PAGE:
One of the pleasures of late summer and early fall, is to purchase freshly harvested ears of corn (maize) from local farms, either by the side of the road, or at farmers’ markets and other small produce businesses:
Here in Southern Ontario, it is normally possible to remove the husks in site, but due to the pandemic, the ears are now sold intact, as they were harvested from the plant. While peeling a batch at home last week, I found one ear that had a peculiar grey-blackish mass at the tip:
It was a small colony of the fungus Ustilago maydis. Spores of this fungus may be transported easily by wind, landing on developing corn and entering the ears usually through unpollinated strands of silk, or wounds caused by heavy rain or hail. The fungus grows, enveloping corn kernels and forming a growth called a gall, initially with a light grey colouration, turning into inky black as it reaches maturation (as shown above).
In Mexico, finding corn smut is a prize, and ears with the swollen, grey and black galls have been harvested and consumed as another edible corn product since pre-Hispanic times; it is known as huitlacoche (pronounced “whee-tla-ko-cheh”), also spelled cuitlacoche, which comes from the Nahuatl roots cuitlatl – excrescence or growth, and cochtli – sleeping. The huitlacoche galls are removed from the cob, then cooked with chopped onions and the Mexican herb epazote, and added to traditional casseroles or corn dough (masa) dishes, such as tacos and quesadillas. It tastes surprisingly mild at first, then an emphatic burst of rich earthy flavour takes over, ending with a sweet note from the remnants of the engulfed corn kernels. Fresh huitlacoche is a seasonal product that becomes available as the corn crops develop in the fields; it does not keep for very long, and is mostly sold at local markets and produce stands, but occasionally found packaged in the produce section at supermarkets:
In many other countries, including the United States, this fungus is known as corn smut, and it is considered a blight, so fungicides are applied to corn (maize) crops to prevent its development. However, the fungus is a good source of protein, with a high content of essential amino acids, such as lysine, which are not present in uninfected corn. Farmers have also found that, when sold to the specialty food market, huitlacoche has a much higher profit margin than corn. In 1989, huitlacoche first gained national attention in the US, when it was branded as the “Mexican truffle”, and featured in a special feast at the James Beard House in New York City. Nowadays, gourmet Mexican restaurants offer huitlacoche dishes in some American cities, such as Rosa Mexicano in New York, NY, and Washington, D.C. amongst others, or Aquí es Texcoco, with several locations in the state of California.
In Canada, The Saville Laboratory, at Trent University, in Oshawa, Ontario conducts research projects focusing on “Genomic Approaches to Mitigate Fungal Threats to Crops (GeM-FTC).” The Common Smut of Corn (Ustilago maydis) has been studied both as a disease (which apparently has in some cases devastated up to 25% of corn fields in Ontario) and as a commercial crop, directed to farmers’ markets, restaurants, and specialty grocery stores with the name of huitlacoche, or “corn truffle.” The most recent entry on huitlacoche on their website is from 2014, in which the lab collaborated with the Fleming College Culinary Program to present an innovative menu featuring dishes such as “Huitlacoche risotto with red onion marmalade”, and “Huitlacoche ravioli with crispy prosciutto”, as well as honey pickled huitlacoche in a jar, an interesting alternative to the standard canned huitlacoche (as seen at the bottom of this post.) A year later, The Farmers’ Market website in Downton Peterborough, Ontario posted a blog entry in August 2015, advertising the “Huitlacoche Project” in which “… guest chefs, growers and researchers will be showcasing this unique product, giving customers recipe ideas and the chance to sample some, too.” It was presented as a collaboration between Trent University, the Fleming College Culinary Program, and a local restaurant owner. The photo below, showing a few good examples of huitlacoche still on ears of corn, was taken from that post:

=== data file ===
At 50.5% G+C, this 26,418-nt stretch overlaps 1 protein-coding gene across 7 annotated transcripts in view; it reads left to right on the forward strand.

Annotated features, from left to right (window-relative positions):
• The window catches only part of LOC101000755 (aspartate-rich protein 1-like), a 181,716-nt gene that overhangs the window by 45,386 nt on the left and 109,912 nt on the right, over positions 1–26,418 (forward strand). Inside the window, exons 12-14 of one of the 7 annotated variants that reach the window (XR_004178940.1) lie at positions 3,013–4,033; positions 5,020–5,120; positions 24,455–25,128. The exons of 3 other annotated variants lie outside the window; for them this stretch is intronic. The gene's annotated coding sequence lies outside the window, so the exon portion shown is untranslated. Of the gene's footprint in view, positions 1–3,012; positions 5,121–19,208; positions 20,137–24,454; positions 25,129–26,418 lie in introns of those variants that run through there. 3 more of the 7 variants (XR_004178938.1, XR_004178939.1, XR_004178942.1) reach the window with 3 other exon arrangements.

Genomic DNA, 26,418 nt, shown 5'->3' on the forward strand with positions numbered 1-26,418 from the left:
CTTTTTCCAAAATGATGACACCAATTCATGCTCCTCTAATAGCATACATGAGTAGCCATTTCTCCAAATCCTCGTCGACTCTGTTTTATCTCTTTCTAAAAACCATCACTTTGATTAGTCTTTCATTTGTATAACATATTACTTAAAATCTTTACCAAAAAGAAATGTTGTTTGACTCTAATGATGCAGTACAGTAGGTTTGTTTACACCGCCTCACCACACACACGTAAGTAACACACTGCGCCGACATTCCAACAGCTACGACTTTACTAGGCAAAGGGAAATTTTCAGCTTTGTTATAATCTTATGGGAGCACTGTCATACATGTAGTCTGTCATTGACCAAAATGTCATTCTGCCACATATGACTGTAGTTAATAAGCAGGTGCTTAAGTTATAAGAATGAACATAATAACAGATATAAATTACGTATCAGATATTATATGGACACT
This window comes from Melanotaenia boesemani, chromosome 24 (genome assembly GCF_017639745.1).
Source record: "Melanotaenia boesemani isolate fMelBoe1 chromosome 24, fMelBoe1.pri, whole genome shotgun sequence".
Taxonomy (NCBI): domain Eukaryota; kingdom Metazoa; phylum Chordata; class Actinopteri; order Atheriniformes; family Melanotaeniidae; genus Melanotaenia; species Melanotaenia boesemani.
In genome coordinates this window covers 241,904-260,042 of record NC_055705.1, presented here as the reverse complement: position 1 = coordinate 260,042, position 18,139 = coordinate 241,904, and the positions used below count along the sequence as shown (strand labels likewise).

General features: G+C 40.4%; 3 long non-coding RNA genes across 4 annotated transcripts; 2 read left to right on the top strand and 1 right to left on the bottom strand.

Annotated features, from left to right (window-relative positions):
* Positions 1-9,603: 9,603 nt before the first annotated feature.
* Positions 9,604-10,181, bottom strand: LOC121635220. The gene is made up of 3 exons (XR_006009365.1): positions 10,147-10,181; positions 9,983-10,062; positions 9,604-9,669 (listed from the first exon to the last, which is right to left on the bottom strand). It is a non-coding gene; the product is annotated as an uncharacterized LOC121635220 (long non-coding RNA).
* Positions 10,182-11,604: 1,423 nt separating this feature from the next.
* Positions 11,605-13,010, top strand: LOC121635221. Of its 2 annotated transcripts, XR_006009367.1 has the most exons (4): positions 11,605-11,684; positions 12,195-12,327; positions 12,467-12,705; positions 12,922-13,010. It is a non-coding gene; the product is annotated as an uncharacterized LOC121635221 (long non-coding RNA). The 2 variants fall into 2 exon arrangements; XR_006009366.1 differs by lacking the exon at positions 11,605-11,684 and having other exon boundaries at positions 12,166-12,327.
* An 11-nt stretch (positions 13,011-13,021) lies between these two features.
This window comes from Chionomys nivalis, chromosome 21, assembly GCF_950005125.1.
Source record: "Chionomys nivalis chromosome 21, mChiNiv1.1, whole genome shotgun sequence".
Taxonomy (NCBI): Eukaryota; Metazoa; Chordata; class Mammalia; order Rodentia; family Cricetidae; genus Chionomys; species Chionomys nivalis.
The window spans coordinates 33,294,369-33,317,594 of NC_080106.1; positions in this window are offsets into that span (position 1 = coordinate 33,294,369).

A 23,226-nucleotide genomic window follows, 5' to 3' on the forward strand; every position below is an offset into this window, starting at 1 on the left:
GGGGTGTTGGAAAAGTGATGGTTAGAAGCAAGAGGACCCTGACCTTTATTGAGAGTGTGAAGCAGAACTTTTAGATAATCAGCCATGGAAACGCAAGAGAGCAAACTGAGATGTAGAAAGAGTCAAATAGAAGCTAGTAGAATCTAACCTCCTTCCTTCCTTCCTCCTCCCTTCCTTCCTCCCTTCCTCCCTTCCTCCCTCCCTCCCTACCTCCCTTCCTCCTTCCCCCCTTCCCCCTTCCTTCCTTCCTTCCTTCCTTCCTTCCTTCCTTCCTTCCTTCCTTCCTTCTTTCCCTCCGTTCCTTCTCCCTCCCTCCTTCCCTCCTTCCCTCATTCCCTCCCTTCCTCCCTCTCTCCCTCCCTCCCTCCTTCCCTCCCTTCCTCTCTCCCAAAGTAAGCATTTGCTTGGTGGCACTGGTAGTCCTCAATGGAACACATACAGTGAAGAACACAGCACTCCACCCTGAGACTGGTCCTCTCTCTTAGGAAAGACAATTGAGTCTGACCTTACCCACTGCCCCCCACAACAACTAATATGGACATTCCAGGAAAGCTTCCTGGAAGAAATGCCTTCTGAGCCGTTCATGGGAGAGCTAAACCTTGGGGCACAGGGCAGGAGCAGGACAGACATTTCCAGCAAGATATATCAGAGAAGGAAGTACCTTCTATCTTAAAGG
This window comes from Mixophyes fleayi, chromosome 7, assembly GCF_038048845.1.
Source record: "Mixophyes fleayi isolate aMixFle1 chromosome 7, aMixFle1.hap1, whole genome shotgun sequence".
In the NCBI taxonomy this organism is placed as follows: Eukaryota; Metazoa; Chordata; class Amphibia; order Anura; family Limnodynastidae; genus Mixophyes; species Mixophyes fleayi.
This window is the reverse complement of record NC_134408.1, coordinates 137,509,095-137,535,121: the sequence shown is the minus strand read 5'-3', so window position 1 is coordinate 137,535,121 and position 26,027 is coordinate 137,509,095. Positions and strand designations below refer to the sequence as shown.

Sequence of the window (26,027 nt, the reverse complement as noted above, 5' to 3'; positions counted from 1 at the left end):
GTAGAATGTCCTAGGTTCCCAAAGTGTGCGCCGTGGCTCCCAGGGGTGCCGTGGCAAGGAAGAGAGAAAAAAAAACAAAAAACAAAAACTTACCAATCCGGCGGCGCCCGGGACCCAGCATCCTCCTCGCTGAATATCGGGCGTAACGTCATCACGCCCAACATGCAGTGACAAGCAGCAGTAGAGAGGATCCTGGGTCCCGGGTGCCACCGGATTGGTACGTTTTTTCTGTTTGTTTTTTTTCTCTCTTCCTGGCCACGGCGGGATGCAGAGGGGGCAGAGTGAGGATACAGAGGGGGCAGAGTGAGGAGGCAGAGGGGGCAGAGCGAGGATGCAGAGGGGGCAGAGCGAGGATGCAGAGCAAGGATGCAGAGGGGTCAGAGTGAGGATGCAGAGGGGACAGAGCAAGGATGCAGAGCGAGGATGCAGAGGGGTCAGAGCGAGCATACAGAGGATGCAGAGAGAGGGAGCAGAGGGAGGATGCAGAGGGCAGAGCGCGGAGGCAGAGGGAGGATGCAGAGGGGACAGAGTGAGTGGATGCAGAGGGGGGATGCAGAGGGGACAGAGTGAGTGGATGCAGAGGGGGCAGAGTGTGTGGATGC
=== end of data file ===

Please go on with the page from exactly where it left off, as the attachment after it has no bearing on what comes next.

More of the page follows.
The last reference to the “Huitlacoche Project” I found was from McLean’s magazine in 2016, reporting that the Saville Lab was not drained of ideas to promote the “delectable corn fungus”, and still trying to find a niche with market farmers and restaurants. I have never seen fresh, canned, or bottled huitlacoche sold around here, but I hope that the effort continues to bring huitlacoche, “the Mexican truffle”, to a broader market in Canada. I think that promoting Mexican dishes with huitlacoche could be very effective, since many recipes have been honed to perfect seasoning over centuries.
For me, finding that small clump of huitlacoche in my Canadian corn inspired this post; it was too small to cook anything with it, but gave me hope that I might find fresh huitlacoche in Canada some day. There are many species of smut, some toxic, but there is no huitlacoche look-alike growing on corn, so other than possible allergies as with any foodstuff, if you are ever lucky enough to find it on your fresh ears of corn, it should be inconsequential to pick some for consumption. According to Eat The Weeds, look for galls while they are “silvery-white covered by a thin greyish skin” because as the fungus ages, the galls harden and then rupture, spreading a powdery spore mass, becoming not palatable. Clean and simply sauté fresh huitlacoche with some onions (epazote herb, if available), and tuck it in a tortilla for an earthy, mushroom/corn flavoured snack.
Canned huitlacoche is sometimes the only available option; I brought a small can from Mexico last year:
Stay tuned to see my contribution towards promoting the delicious and unique huitlacoche, with a recipe in my next post…